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San Diego Assault & Battery Lawyer

Assault vs. Battery

The main distinction between the two offenses is that a battery requires physical contact, whereas no physical contact is necessary for an assault. In California a person can be charged and convicted of assault even if the alleged victim was not harmed during the incident. However, for a person to be charged and convicted of a battery in California, physical contact must take place. In effect, threatening a person with the intentional application of force is an attempt to commit a battery. An assault is considered complete when the intentional application of force is successful and a battery is committed. 

General Intent

General intent is the intent to do an act that is prohibited by law. For general intent crimes, the defendant’s intent to cause the result does not matter. The only intent that the prosecution needs to prove for a conviction is the defendant’s intent to commit the act.

Example of Simple Battery: To be guilty of a completed assault a defendant does not need to have intended to touch another person in a harmful or offensive manner. The only requirement is that the defendant intended to perform the motion that resulted in a battery.

Specific Intent

On the other hand, specific intent is the intent to both, commit an act and to cause a particular result. For specific intent crimes, the prosecution needs to prove that the defendant intentionally committed an act and intended to cause a particular result when committing that act

Example of Simple Assault: To be guilty of an attempted battery a defendant needs to intentionally cause harmful contact with another person with the intent of producing apprehension of harm in that person.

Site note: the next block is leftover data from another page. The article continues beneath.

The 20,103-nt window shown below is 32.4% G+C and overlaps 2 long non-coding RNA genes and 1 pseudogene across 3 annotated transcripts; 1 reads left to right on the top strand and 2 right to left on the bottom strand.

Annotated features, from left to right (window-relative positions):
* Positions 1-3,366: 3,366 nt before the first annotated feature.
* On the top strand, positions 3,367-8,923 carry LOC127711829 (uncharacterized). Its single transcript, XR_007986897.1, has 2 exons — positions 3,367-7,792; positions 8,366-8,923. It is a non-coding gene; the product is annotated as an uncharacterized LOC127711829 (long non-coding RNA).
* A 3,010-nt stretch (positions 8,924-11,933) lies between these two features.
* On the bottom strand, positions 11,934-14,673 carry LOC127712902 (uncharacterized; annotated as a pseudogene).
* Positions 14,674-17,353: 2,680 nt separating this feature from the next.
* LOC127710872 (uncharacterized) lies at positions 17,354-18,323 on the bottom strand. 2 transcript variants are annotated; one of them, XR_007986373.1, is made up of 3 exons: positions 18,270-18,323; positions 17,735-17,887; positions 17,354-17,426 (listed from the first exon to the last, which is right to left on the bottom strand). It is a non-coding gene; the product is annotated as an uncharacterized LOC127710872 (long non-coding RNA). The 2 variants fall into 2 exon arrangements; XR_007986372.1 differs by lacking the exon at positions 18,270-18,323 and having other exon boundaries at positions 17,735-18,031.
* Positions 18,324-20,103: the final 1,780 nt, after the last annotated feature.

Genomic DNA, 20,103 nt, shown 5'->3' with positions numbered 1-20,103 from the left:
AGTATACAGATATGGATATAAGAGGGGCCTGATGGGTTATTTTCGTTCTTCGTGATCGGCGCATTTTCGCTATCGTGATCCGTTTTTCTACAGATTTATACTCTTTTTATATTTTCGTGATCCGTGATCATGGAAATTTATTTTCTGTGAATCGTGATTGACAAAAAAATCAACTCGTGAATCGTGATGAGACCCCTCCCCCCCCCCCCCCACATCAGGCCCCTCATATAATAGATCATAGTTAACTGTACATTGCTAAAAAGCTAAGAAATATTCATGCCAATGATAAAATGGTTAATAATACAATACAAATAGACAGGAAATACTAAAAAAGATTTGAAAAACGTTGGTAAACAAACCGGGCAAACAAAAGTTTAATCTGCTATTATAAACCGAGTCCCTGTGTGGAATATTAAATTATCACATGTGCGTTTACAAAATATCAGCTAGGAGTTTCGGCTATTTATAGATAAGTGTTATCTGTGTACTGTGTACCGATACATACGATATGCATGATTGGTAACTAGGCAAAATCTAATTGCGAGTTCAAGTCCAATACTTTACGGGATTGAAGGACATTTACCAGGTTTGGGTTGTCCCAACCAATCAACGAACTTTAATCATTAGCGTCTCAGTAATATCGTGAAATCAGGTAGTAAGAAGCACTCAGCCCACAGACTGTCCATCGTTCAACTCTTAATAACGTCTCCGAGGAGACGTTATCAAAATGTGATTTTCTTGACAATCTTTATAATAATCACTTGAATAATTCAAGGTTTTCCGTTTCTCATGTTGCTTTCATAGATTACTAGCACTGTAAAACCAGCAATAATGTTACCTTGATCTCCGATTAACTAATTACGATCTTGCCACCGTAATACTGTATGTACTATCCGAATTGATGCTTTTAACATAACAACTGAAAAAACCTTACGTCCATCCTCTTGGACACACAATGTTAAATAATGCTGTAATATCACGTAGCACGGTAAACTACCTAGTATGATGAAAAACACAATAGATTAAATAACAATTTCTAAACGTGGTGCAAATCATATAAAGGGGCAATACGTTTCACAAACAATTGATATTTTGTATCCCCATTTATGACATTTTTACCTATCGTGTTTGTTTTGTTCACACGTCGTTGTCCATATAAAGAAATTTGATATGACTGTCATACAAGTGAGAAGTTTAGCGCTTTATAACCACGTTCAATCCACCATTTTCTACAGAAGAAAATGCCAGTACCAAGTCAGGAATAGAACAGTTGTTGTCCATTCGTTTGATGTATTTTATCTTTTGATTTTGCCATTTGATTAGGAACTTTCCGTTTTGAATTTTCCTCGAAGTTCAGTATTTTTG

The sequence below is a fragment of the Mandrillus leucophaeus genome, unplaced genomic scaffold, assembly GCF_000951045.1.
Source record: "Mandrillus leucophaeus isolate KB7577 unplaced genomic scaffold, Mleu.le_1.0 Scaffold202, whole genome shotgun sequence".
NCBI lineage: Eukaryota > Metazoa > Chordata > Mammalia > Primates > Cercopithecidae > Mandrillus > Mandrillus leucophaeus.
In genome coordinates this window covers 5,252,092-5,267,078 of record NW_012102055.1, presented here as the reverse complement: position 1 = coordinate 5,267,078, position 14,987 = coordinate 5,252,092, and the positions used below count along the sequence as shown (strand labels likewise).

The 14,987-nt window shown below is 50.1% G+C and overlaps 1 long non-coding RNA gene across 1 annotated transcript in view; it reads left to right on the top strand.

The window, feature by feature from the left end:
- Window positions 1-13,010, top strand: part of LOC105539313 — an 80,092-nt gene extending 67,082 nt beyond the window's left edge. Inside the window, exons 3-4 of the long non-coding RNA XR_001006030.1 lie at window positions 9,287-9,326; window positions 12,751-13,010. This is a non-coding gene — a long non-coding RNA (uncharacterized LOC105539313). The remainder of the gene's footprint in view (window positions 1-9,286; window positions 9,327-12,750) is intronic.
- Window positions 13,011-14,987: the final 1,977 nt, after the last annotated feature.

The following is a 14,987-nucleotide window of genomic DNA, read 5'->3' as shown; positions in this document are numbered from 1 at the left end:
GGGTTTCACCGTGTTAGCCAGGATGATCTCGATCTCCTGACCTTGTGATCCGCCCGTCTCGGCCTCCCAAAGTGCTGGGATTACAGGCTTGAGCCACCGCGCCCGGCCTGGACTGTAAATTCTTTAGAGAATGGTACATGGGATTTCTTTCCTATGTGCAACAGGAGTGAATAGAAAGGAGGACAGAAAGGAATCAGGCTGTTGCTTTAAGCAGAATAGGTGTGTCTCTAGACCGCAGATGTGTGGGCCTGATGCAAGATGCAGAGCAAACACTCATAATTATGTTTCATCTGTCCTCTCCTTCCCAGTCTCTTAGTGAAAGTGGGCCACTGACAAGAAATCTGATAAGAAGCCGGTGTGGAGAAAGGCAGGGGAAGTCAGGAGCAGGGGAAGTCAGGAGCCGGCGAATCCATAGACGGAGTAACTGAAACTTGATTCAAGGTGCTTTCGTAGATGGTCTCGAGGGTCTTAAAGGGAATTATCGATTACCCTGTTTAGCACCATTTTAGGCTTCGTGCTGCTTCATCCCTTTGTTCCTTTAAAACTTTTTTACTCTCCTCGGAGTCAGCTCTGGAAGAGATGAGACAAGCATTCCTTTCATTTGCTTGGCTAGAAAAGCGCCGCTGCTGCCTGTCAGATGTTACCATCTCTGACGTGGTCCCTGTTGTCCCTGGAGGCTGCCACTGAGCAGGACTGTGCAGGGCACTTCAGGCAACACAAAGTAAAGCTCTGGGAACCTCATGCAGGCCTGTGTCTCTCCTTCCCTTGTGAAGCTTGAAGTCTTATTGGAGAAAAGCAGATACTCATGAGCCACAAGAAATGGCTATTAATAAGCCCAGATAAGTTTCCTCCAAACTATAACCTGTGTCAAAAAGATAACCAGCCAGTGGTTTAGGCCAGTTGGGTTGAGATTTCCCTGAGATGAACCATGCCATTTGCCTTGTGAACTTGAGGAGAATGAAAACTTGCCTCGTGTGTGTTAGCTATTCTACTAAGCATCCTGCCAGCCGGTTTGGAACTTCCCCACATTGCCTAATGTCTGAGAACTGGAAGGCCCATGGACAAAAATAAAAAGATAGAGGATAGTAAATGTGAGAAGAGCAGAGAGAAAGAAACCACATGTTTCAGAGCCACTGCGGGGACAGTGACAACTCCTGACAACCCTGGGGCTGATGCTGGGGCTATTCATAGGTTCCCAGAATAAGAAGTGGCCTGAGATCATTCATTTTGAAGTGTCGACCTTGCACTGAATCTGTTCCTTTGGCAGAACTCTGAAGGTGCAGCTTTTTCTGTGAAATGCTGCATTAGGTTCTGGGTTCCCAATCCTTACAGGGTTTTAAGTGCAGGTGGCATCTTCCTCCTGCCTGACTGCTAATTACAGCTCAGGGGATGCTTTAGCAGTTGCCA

Assault

Under California Penal Code section 240, assault is the willful application of force, coupled with the present ability to carry out a threat of harm, injury or commit a violent injury against another person. 

Willful: 

To act willingly; to do something on purpose.

Application of Force: 

Any harmful or offensive touching of another person. Touching can be indirect by causing contact with an object or through another person.

Present Ability to Harm: 

To be aware that under the circumstances, the present ability to apply force would likely cause harm to another person. Actual intent to use force against that person is not required. 

Another Person: 

The person’s body, clothing or something attached to their person.

Defendant Did Not Act in Self-Defense:

The burden is on the prosecution to prove beyond a reasonable doubt that the defendant did not act in self-defense. 

 

Assault: Prosecution's Burden of Proof 

In order to be convicted of Assault under California PC 240, the prosecution must prove each of the following elements:

  1. The defendant acted willfully;
  2. The defendant committed an act that resulted or would have resulted in force being used against another person;
  3. The defendant had knowledge of information that would cause a reasonable person to assume that what they were doing would result in force being used on another person;
  4. The defendant was aware that when the action was taken, had the ability to exert force on the other person;
  5. The defendant did not act in self-defense.

  

Penalties for Misdemeanor Assault  

In California, Penal Code 240 is a misdemeanor simple assault.

If you are found guilty of this charge you can:

  • Be sentenced up to 6 months in the county jail;
  • Receive a fine of up to $1,000;
  • Summary probation. 

 

Battery

Under California Penal Code 242, battery is defined as the intentional harmful or offensive touching of another person without their consent. In effect, the act of threatening a person with the intentional application force is an attempt to commit a battery.

Intentional: